Music Industry

Who Is Affected by Electronic Theft of a Song?

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Are you a musician with tracks and copyrighted works in the public arena? Do you worry about not receiving your rightful fees?

The advent of the digital age has provided unprecedented opportunities for singers and songwriters. But with it has come the problem of illegal music downloads and all too frequent plagiarism. So who is affected by electronic theft of a song? Everyone is.

In this article, we’ll explore the impact of unlawful song stealing and explain the effects it has on everyone, from top producers and artists right down to consumers. 

Who is affected by electronic theft of a song?

We’ve established that everyone is affected by electronic theft of a song. But who is everyone exactly and how does that work? Here are the categories of people on whom this practice has a significant impact. 

  • Artists (including musicians, singers and songwriters)
  • Lyricists
  • Producers
  • Backup singers and instrumentalists
  • Record Labels 
  • Record Studios 
  • Governments
  • Consumers

Of course, the category under which most people will fall is the last one. If you’ve ever made a song or listen to music, you’re affected. But you may be surprised that even governments and global economies see an impact. So just because you’re stealing a song from a big name with plenty of money in the bank, it doesn’t just mean you’re hurting them. It’s a much bigger picture. We’ll go into more detail on how each category is affected shortly. 

Illegal Song Downloads

Is downloading music illegal?

No, not necessarily, because it depends on how you access the content. Even free downloads are not necessarily illegal. Many artists choose to make some tracks available to download for free. Offering songs for nothing can be a good marketing technique and attract more fans to your music. Here are some of the sites you can use for legitimate music downloads:

  • Bandcamp
  • Spotify
  • iTunes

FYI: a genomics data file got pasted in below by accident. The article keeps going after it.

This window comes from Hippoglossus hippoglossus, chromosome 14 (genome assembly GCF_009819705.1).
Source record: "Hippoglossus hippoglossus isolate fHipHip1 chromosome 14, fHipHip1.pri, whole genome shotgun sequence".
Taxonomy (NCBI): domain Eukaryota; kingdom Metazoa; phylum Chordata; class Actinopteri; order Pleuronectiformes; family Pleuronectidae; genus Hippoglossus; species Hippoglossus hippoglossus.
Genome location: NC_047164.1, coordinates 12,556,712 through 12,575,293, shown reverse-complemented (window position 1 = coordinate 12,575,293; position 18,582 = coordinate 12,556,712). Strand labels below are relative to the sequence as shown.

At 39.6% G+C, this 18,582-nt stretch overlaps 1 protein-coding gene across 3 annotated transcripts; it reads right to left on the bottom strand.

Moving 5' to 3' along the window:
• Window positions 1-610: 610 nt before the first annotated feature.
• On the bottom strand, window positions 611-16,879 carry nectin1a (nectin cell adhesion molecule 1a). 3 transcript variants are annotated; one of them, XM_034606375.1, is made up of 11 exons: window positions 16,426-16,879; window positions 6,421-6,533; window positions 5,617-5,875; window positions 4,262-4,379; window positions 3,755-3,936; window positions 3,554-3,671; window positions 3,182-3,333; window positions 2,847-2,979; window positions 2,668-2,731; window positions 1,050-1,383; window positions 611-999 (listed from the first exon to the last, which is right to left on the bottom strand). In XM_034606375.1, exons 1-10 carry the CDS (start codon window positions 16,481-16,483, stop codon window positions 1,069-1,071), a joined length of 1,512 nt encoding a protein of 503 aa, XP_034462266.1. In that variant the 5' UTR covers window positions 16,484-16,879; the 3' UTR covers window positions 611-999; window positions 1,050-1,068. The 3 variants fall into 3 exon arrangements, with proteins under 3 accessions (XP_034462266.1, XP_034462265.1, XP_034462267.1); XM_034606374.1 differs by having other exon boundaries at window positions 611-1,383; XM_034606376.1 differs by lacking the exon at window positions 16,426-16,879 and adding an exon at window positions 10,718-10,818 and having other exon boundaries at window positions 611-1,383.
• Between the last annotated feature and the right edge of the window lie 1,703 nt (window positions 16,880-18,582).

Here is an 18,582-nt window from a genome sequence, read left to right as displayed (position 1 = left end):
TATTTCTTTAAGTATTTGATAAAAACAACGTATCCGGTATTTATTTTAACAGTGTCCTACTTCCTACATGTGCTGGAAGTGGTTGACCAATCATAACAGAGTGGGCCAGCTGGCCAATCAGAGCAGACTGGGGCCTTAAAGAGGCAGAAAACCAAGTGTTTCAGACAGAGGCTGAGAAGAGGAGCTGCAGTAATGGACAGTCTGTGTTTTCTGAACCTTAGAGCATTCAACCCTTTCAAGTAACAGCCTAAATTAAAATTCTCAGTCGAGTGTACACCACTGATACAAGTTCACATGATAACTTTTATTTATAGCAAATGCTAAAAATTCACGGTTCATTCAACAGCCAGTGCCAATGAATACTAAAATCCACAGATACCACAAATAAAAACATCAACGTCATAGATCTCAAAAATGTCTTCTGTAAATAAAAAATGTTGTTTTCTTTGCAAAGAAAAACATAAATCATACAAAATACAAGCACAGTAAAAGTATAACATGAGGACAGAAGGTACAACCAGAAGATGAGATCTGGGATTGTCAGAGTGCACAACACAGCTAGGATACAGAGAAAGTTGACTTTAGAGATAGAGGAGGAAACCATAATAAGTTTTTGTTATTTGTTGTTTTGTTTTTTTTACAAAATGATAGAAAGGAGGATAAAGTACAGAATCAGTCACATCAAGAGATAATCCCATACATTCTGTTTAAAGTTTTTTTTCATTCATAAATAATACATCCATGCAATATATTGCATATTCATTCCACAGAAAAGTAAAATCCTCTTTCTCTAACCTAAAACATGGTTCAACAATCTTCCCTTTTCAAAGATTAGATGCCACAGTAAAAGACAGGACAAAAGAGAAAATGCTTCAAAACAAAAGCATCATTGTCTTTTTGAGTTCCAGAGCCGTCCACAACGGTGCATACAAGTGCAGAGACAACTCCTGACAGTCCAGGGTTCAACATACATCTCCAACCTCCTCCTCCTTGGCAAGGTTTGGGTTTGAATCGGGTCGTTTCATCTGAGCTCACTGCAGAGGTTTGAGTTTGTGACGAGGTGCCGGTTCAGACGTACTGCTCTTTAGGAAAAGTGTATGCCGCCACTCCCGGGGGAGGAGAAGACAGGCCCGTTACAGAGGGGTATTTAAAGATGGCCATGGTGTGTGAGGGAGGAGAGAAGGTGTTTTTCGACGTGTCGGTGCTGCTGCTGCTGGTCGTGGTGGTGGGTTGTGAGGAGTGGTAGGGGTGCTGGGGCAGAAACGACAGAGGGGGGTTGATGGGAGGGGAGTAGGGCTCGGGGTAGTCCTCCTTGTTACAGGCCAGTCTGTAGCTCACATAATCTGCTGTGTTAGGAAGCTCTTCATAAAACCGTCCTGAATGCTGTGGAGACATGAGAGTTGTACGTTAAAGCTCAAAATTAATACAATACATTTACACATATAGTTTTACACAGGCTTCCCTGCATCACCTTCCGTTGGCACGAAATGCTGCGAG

• Soundcloud
  • YouTube
  • Google Play
  • Soundclick
  • Free Music Archive
  • AudioMack
  • NoiseTrade
  • Amazon
  • Last FM
  • Jamendo
  • Pure Volume

Many of these sites will even enable you to download songs for free. But it is with the artist’s full permission. And unlike illegal download sites, the artists often get some kind of benefit or reward for getting huge amounts of downloads. 

What is an illegal download?

This is where you access files without the owner’s permission or knowledge, via the internet. Downloading unlicensed content without the owner’s knowledge is always illegal. Some people who are known as ‘pirates’ will obtain large amounts of songs and make them freely accessible on their sites. This is where the term ‘music piracy’ comes from. And it doesn’t just happen with tracks, illegal downloading is rife for TV shows, films and even software. 

Why illegally downloading music is bad 

Some people argue that all content should be sharable without permission being granted. But there’s a major problem with this. Music is an industry and in order for the people in it to keep making songs, they need to get paid. They do this via the royalties from song and merch sales, download fees and streaming revenue. If no one ever paid for their music, the recording industry would grind to a halt. And if that happened there would be a huge economic impact.

The music industry is one of the most important and lucrative in our country. Not only does that provide an enormous amount of employment, but it also helps boost the national economy. That includes the tax paid to the government, and that tax is then invested back into society. 

In this video, hip-hop artists Sway explains how he’s been affected and the long term damage it’s doing to the UK music scene. 

Why is it wrong to download music illegally?

If you download music illegally, you’re effectively stealing from artists and labels. Not only is this unethical and immoral, it badly affects the industry. If everyone was to do it on an ongoing basis, these people and organisations would fold. That would result in chaos and disorganisation. Streaming sites that pay artists from their revenue (made via advertising and subscriptions) would also collapse. Not only that, but the same would be true of actors, directors, movie makers and TV channels. 

The negative effects of illegal music downloading

MUSO, a company that helps sites protect themselves from online theft, asked over 1000 UK based research participants: ‘Is it illegal to download music from YouTube?’ More than 50% of the participants admitted they had illegally downloaded music in their lives. And yet, more than 83% of them claimed they’d tried to find the songs by legal methods first.